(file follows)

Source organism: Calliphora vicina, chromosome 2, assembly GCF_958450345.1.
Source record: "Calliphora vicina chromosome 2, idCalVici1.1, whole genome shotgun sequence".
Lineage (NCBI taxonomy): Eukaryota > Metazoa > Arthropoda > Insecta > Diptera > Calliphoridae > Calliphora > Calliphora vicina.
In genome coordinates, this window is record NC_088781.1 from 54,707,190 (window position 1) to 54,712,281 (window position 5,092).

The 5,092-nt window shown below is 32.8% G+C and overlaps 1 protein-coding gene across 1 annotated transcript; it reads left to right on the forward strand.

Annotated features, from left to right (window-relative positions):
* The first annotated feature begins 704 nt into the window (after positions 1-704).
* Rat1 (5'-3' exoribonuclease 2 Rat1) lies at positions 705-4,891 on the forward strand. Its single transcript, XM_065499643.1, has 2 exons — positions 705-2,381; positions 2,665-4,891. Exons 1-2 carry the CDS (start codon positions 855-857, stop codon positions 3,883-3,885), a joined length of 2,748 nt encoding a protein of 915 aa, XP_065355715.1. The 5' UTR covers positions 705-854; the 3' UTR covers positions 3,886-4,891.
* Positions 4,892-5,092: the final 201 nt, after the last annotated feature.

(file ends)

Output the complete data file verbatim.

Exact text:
Source organism: Calliphora vicina, chromosome 2, assembly GCF_958450345.1.
Source record: "Calliphora vicina chromosome 2, idCalVici1.1, whole genome shotgun sequence".
Lineage (NCBI taxonomy): Eukaryota > Metazoa > Arthropoda > Insecta > Diptera > Calliphoridae > Calliphora > Calliphora vicina.
In genome coordinates, this window is record NC_088781.1 from 54,707,190 (window position 1) to 54,712,281 (window position 5,092).

The 5,092-nt window shown below is 32.8% G+C and overlaps 1 protein-coding gene across 1 annotated transcript; it reads left to right on the forward strand.

Annotated features, from left to right (window-relative positions):
* The first annotated feature begins 704 nt into the window (after positions 1-704).
* Rat1 (5'-3' exoribonuclease 2 Rat1) lies at positions 705-4,891 on the forward strand. Its single transcript, XM_065499643.1, has 2 exons — positions 705-2,381; positions 2,665-4,891. Exons 1-2 carry the CDS (start codon positions 855-857, stop codon positions 3,883-3,885), a joined length of 2,748 nt encoding a protein of 915 aa, XP_065355715.1. The 5' UTR covers positions 705-854; the 3' UTR covers positions 3,886-4,891.
* Positions 4,892-5,092: the final 201 nt, after the last annotated feature.